The death of Hurriyat leader Syed Ali Shah Geelani in Srinagar on Wednesday was followed by a communications blockade, including an Internet shutdown, and severe restrictions on the movement of civilians in the Union Territory (UT).
As Geelani’s family alleged that his body was forcibly taken by the police for burial in anticipation of mass protests, most entry points leading to the city were cordoned off by barbed wires and the Internet was shut down. The situation was eerily similar to the restrictions imposed following the suspension of Article 370 on August 5, 2019.
According to the Internet shutdowns tracker maintained by
Delhi-based digital rights non-profit Software Freedom Law Center (SFLC), the Internet in the UT has been shut down 315 times till date with the longest blackout for around 179 days.
In January 2020, the Internet was partially restored after 158 days on the Supreme Court’s directives following pleas submitted the editor of Kashmir Times Anuradha Bhasin, Congress leader Ghulam Nabi Azad, CPI(M) general secretary Sitaram Yehury and others challenging the communication blockade.
Ordering the restoration of all government and local body websites and Internet services in institutions providing essential services on January 10, the apex court said: “Freedom of expression and carrying on trade through the Internet is protected under Article 19(1) of the Constitution and can be restricted only under the reasons given in Article 19(2) of the Constitution.”
Observing that Article 19 mandates right to information as an important facet of the right to freedom of speech and expression, the court said: “A democracy which is sworn to transparency and accountability necessarily mandates the production of orders as it is the right of an individual to know.” The government cannot “take away these rights in an implied fashion or in a casual and cavalier manner”, the court added.
Stressing that a democracy “entails the free flow of information”, the court further observed: “There is not only a normative expectation under the Constitution but also a requirement under natural law that no law should be passed in a clandestine manner.” The court also directed that any order that impacts the life, liberty, and property of people should be made available.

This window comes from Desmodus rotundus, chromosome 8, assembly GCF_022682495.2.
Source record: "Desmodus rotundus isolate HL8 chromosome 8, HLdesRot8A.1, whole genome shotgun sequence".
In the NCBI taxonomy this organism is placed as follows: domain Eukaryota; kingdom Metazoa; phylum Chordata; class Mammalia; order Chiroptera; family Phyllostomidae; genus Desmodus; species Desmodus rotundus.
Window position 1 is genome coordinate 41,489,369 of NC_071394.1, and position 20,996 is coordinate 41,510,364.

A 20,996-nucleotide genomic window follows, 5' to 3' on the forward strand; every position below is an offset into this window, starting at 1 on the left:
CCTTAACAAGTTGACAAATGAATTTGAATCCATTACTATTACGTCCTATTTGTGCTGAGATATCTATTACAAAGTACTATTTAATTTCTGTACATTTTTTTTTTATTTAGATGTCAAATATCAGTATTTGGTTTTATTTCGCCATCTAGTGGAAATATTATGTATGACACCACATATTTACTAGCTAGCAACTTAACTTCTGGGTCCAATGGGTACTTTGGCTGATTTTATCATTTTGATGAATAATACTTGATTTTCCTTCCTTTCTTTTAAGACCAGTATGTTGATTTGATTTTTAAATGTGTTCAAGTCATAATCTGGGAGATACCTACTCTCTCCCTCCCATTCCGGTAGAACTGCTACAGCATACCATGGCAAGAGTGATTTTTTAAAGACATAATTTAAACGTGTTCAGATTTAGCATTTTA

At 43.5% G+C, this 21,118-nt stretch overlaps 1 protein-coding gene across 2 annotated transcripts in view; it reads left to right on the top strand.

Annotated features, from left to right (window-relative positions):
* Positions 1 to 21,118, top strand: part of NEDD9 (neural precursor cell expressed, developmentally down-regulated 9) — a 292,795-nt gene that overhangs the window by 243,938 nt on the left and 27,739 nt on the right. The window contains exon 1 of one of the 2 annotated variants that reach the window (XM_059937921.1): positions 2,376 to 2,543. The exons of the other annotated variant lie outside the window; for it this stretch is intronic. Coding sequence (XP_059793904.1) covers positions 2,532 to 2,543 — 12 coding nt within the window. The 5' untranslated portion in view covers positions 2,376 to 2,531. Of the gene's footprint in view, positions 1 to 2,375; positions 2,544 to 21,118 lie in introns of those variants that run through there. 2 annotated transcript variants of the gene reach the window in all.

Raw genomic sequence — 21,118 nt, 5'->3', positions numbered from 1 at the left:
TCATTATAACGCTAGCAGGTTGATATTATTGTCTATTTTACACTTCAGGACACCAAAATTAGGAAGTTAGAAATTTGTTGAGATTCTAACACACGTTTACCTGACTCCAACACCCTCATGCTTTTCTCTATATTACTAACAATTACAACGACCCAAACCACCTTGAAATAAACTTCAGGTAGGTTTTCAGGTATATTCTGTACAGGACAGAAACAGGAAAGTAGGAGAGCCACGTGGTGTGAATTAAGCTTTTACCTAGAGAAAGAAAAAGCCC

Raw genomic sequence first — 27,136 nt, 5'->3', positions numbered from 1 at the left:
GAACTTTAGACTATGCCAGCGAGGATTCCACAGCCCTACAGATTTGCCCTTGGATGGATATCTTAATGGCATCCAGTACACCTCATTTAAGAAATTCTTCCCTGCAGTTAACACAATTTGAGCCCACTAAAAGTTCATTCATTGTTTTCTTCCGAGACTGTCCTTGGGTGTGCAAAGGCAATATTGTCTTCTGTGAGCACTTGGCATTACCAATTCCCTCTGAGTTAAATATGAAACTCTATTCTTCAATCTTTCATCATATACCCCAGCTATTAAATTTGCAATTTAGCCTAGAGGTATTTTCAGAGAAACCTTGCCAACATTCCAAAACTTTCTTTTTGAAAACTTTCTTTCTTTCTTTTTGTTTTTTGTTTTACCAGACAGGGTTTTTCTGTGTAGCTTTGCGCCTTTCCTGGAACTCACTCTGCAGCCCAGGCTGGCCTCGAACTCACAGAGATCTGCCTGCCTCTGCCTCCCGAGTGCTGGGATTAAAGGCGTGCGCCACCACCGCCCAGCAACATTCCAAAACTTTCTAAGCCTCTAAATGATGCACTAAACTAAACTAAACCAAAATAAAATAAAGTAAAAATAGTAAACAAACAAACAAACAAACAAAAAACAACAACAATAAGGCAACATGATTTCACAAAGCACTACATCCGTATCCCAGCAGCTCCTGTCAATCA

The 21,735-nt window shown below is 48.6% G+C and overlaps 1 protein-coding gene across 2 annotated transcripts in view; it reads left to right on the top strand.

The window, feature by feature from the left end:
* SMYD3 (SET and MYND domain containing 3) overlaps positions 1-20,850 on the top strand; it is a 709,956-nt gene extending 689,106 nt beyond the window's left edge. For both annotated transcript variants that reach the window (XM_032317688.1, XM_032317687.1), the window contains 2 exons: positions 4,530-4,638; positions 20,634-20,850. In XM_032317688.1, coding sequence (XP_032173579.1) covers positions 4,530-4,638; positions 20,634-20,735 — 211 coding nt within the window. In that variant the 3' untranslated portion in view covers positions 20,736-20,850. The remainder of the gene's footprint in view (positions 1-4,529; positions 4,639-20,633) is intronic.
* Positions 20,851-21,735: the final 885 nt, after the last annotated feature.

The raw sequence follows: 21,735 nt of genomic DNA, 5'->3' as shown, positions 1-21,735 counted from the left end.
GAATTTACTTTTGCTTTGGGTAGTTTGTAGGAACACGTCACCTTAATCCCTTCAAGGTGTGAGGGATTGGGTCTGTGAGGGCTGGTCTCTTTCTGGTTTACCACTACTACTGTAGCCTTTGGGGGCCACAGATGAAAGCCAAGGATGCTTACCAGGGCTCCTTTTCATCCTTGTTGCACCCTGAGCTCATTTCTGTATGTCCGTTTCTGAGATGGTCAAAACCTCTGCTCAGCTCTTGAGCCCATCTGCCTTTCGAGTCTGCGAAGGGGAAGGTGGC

Furthermore, the court also made a few observations on the appropriateness of such harsh measures. The appropriateness of such measures depends on their necessity and the implications on the fundamental rights, the court observed, adding that they should be supported by sufficient material and amenable to judicial review.
According to Prasanth Sugathan, legal director, SFLC, “Internet shutdown orders were mostly not published until Anuradha Bhasin filed the plea in the Supreme Court. SFLC had filed several Right to Information applications to obtain orders of such shutdowns passed by various states. Only a few states provided the information.”
However, according to sflc.in, the last such order was published on May 18 with several blackouts reported after that date. Sugathan told Newsclick that some orders were published by the Jammu and Kashmir administration following the judgement. “However, we have recorded several shutdowns whose orders were never published,” he said.
The authorities deliberately delay the publication of executive orders in cases of Internet shutdowns that last for 24-48 hours. By the time the aggrieved parties seek legal recourse to challenge these orders, the cause of action dies as happened with the shutdowns during the farmers’ protests at Tikri, Gazipur, and Singhu.
Apart from affecting the economy, health care and education, Internet shutdowns also create a fear psychosis in the minds of citizens. A report released by Top10VPN.com in January found that India has been in the top three nations impacted financially by Internet shutdowns since 2019 taking the maximum hit at $2.8 billion in 2020.